TUF’s Top Seven Moments

TUF's Top Moments

By Scott Holmes Apr 2, 2008
This week Forbes published an article on getting bullied at work and how to spot it and avoid it. While I can spot it, I haven't seemed to learn how to avoid it.

Three years and six seasons ago, "The Ultimate Fighter" made history by being the first show to showcase MMA in a reality television setting and changed the course of the sport forever. On the eve of the seventh season (SpikeTV, Wednesday, 10 p.m. ET/PT), my work bully asked me to whip up the seven best moments in TUF history as I see them. No polls or DVR -- just the best moments of TUF in my memory of having covered every episode.

Since the show is "reality," 90 percent of it comes from forced drama thanks to the situations and careful editing. With all due respect to the great fights we've seen and the epic moments, like watching chicks fall off horses, here are the top seven moments that stick out in my mind.

7. The first couple of seasons of TUF were dumb in that they had team challenges that no one wanted to see. Sure, MTV has made a killing having "Real World" and "Road Rules" casts compete in all kinds of stupidity. But when it comes to fighters, no one wants to see them waste time by climbing ropes or dropping flags in a bin.

However, in Season 2, one challenge was beyond hilarious when Joe Stevenson had to keep his body off the ground by revolving around Mike Whitehead (Pictures). Not only did the poor guy do it for hours, after he had finished, Team Franklin decided to forfeit, which left Team Hughes looking spent and stupid. It was quality television for those of us that love minor tragedies and mental games.

6. In Season 5 Gabe Ruediger (Pictures) came on the show a little heavy for the lightweight lineup -- like 20 pounds heavy. Instead of seeing shots of Gabe getting in extra cardio or eating wedge salads, it was cake and enemas as he prepared for his fight with Corey Hill, who is so skinny that the irony is not worth pointing out.

Having to cut tons of weight at the last minute, Ruediger's time in the sauna was so taxing and overly dramatic that had they watched it, the entire cast of "Titanic" would have puked.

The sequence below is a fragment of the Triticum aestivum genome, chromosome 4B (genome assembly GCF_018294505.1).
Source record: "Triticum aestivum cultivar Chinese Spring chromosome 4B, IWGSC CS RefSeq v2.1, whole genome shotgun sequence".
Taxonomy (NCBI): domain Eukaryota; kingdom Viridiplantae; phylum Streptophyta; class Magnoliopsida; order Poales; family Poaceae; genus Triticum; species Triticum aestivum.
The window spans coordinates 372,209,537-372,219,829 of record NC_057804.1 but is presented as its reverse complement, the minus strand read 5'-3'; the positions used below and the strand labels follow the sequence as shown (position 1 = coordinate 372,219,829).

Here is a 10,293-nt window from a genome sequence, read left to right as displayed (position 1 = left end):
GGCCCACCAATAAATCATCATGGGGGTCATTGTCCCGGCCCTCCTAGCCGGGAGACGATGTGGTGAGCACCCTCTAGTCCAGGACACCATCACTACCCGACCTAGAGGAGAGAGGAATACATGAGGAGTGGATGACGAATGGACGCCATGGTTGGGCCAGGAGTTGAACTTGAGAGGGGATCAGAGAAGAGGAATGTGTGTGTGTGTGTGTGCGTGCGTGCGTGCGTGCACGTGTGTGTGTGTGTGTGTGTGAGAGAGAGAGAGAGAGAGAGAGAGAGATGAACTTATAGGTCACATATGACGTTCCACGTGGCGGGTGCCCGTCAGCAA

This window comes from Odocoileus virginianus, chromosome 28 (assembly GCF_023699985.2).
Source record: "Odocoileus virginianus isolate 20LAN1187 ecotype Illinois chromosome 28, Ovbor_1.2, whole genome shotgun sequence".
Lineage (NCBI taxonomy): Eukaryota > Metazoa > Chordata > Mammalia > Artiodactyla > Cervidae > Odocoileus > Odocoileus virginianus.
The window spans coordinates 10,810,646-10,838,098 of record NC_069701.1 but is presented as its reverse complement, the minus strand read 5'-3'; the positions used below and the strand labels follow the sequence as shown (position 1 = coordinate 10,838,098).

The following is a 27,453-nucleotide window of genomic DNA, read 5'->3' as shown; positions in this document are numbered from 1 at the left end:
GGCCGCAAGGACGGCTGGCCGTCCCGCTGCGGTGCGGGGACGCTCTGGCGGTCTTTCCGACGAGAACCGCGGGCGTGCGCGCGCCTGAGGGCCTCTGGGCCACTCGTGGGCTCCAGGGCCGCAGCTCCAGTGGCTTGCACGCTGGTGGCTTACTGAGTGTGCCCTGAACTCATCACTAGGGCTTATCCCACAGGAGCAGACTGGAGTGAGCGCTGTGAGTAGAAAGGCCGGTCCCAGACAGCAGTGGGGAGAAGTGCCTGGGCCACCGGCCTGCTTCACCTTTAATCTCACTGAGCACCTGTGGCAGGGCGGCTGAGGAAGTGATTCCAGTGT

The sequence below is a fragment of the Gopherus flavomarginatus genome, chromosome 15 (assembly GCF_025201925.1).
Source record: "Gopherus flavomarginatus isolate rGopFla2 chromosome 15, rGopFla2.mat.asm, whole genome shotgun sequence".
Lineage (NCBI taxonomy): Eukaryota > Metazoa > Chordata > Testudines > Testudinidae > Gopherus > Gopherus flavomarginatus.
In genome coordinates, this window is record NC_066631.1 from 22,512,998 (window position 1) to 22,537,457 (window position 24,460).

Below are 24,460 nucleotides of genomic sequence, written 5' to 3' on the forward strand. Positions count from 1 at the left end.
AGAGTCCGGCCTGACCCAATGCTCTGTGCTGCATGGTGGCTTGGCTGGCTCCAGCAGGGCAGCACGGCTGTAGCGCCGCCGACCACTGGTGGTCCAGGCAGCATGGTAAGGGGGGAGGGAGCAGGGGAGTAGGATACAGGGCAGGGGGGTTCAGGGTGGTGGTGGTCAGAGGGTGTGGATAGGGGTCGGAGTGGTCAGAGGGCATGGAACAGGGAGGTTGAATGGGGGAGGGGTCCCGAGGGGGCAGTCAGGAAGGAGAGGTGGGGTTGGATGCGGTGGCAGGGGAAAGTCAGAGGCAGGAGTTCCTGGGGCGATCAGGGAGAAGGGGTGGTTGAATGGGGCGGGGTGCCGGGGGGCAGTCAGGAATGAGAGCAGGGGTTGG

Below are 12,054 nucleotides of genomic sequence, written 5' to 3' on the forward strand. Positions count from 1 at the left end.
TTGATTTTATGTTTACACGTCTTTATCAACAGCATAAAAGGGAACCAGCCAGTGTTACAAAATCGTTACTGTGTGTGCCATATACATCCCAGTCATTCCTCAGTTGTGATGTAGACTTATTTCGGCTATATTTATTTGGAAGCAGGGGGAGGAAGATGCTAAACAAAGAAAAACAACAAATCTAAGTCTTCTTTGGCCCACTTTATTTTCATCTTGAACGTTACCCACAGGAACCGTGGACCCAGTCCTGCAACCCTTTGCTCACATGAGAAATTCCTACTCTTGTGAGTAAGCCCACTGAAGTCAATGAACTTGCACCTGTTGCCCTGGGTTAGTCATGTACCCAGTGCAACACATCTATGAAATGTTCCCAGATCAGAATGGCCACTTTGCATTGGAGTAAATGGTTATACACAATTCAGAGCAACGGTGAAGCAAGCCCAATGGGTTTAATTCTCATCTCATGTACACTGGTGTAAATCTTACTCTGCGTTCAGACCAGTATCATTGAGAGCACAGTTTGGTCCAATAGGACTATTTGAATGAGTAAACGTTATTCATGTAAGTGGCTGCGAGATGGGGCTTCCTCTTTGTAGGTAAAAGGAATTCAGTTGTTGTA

"Pull me back in," he whispers as a tear rolls down his cheek. Never mind that he wanted no part of the sauna until they announced he couldn't fight.

All joking aside, Gabe Ruediger (Pictures) was one of the best TUF castings ever.

5. For all the stars that TUF has helped make famous -- Sanchez, Griffin, Stevenson, Jardine, Herman, Bisping, etc. -- just as many fighters have become infamous thanks to poor decisions made during the show (see No. 6). Noah Inhofer's predicament shone a light on the type of things that most fighters, or guys wanting to fight, have to deal with every day.

There is adversity outside the ring as well as within, and both will test your mettle to be a true champion. Noah smoked opponent Jesse Forbes (Pictures) by submission but instead of sticking around to see how far he could go, he bailed after learning that his new girlfriend might be cheating on him back home.

Men can have a hard time trusting their women. Fortunately, most of us don't cave in on national television. I felt for Noah, but that didn't make it any less pathetic. Internet quarterbacks got a good laugh, and I had a very easy article to write that week.

4. Following on the heels of No. 3 comes Dana White's legendary speech in Season 1, when he asks, "Do you want to be a f------ fighter?"

No! No one wants to be that, but an MMA fighter maybe. Dana got his point across to that season's fighters, but maybe not to everyone since. It seems as if a few competitors that never really wanted to compete slip through the cracks. Blame Dana and the producers since they cast personalities over talent from time to time.

In Season 3, Kristian Rothaermel and Tait Fletcher (Pictures) chose not to accept a second chance to fight on the show. Maybe they had their reasons -- like not wanting to train with Ken Shamrock (Pictures) anymore -- or maybe they had a gut-check-in-the-mirror moment and didn't like what they saw. Either way, White's words still ring true every season. Fighters that look to get famous on this show typically achieve that goal when they perform like what they purport to be: hungry fighters with a golden ticket.
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